|Ordered:||8 January 1940|
|Builder:||Blohm & Voss, Hamburg|
|Laid down:||25 September 1940|
|Launched:||12 June 1941|
|Commissioned:||7 August 1941|
|Fate:||Sunk by an American aircraft southwest of Iceland, October 1942|
|Class and type:||Type VIIC submarine|
|Height:||9.60 m (31 ft 6 in)|
|Draught:||4.74 m (15 ft 7 in)|
|Complement:||4 officers, 40–56 enlisted|
She carried out four patrols, sank six ships of 38,826 GRT and sank a warship of 46 tons (lost aboard a transport ship).
German Type VIIC submarines were preceded by the shorter Type VIIB submarines. U-582 had a displacement of 769 tonnes (757 long tons) when at the surface and 871 tonnes (857 long tons) while submerged. She had a total length of 67.10 m (220 ft 2 in), a pressure hull length of 50.50 m (165 ft 8 in), a beam of 6.20 m (20 ft 4 in), a height of 9.60 m (31 ft 6 in), and a draught of 4.74 m (15 ft 7 in). The submarine was powered by two Germaniawerft F46 four-stroke, six-cylinder supercharged diesel engines producing a total of 2,800 to 3,200 metric horsepower (2,060 to 2,350 kW; 2,760 to 3,160 shp) for use while surfaced, two Brown, Boveri & Cie GG UB 720/8 double-acting electric motors producing a total of 750 metric horsepower (550 kW; 740 shp) for use while submerged. She had two shafts and two 1.23 m (4 ft) propellers. The boat was capable of operating at depths of up to 230 metres (750 ft).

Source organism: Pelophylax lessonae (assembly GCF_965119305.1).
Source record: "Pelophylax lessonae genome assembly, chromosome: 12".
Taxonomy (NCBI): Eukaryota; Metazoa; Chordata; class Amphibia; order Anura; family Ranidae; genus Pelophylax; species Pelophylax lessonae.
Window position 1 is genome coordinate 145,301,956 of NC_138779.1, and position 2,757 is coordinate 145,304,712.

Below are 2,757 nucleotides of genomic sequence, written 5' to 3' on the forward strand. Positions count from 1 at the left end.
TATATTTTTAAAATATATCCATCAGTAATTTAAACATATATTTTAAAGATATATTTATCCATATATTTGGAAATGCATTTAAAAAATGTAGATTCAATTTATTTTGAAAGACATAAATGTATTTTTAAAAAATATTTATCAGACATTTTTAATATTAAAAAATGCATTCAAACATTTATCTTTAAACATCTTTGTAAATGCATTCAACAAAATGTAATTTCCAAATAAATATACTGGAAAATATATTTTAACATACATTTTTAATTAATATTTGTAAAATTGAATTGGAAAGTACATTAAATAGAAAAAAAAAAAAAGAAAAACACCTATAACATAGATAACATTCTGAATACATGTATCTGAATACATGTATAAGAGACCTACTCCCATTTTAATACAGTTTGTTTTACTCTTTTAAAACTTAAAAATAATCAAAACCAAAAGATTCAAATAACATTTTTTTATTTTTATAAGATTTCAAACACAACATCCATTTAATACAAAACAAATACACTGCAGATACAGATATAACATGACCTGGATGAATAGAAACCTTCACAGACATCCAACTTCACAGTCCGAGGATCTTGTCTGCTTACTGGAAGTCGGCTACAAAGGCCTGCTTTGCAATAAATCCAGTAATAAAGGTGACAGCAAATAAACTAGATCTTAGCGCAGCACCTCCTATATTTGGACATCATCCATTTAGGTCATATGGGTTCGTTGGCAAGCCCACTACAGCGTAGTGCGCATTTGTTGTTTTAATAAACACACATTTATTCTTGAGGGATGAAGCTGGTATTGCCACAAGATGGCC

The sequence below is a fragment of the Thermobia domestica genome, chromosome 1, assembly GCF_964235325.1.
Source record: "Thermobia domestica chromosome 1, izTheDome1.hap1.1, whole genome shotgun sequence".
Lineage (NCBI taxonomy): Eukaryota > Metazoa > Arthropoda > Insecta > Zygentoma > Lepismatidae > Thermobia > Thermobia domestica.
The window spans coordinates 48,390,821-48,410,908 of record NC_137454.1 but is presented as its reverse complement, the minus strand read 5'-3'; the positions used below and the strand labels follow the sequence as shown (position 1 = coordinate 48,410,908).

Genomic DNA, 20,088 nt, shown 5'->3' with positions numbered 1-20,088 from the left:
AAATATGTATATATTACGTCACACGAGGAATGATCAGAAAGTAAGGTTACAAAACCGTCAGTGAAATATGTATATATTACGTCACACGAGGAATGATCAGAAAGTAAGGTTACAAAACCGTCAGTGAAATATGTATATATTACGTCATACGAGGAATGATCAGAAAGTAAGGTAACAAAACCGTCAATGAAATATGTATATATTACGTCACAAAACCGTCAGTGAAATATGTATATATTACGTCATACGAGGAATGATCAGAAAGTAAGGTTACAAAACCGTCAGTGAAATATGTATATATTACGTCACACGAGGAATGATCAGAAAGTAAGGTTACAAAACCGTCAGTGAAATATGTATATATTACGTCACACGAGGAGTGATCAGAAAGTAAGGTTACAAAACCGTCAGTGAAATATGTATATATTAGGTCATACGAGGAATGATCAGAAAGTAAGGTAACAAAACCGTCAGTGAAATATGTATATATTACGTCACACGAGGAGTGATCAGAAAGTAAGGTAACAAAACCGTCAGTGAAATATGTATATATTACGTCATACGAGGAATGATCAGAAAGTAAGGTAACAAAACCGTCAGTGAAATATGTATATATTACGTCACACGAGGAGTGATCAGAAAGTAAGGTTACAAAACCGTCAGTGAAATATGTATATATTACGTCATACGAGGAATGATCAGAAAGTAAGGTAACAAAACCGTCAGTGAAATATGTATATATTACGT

The submarine had a maximum surface speed of 17.7 knots (32.8 km/h; 20.4 mph) and a maximum submerged speed of 7.6 knots (14.1 km/h; 8.7 mph). When submerged, the boat could operate for 80 nautical miles (150 km; 92 mi) at 4 knots (7.4 km/h; 4.6 mph); when surfaced, she could travel 8,500 nautical miles (15,700 km; 9,800 mi) at 10 knots (19 km/h; 12 mph). U-582 was fitted with five 53.3 cm (21 in) torpedo tubes (four fitted at the bow and one at the stern), fourteen torpedoes, one 8.8 cm (3.46 in) SK C/35 naval gun, 220 rounds, and a 2 cm (0.79 in) C/30 anti-aircraft gun. The boat had a complement of between forty-four and sixty.
The submarine was laid down on 25 September 1940 at Blohm & Voss, Hamburg as yard number 558, launched on 12 June 1941 and commissioned on 7 August under the command of Korvettenkapitän Werner Schulte.
U-582's first patrol was preceded by a diversion to Trondheim in Norway to replace the stud bolts of her exhaust valves. She left the Nordic port on 3 January 1942 and headed for the Atlantic Ocean via the gap separating the Faroe and Shetland Islands. A lookout broke an arm in bad weather on the 10th, but she sank the Refast on the 26th off St. Johns.
She arrived at Brest in occupied France, on 7 February.
Her second foray took her to the US east coast, but the pickings were thin, she returned to Brest on 24 May 1942 without any successes.
She sank the Port Hunter on 12 July 1942 370 nautical miles (690 km; 430 mi) west southwest of Madeira. The ship had been carrying ammunition and depth charges as well as HMNZS ML-1090, a 46-ton patrol craft being taken from Britain to New Zealand as deck cargo. Debris from the exploding ship was found on the U-boat's casing.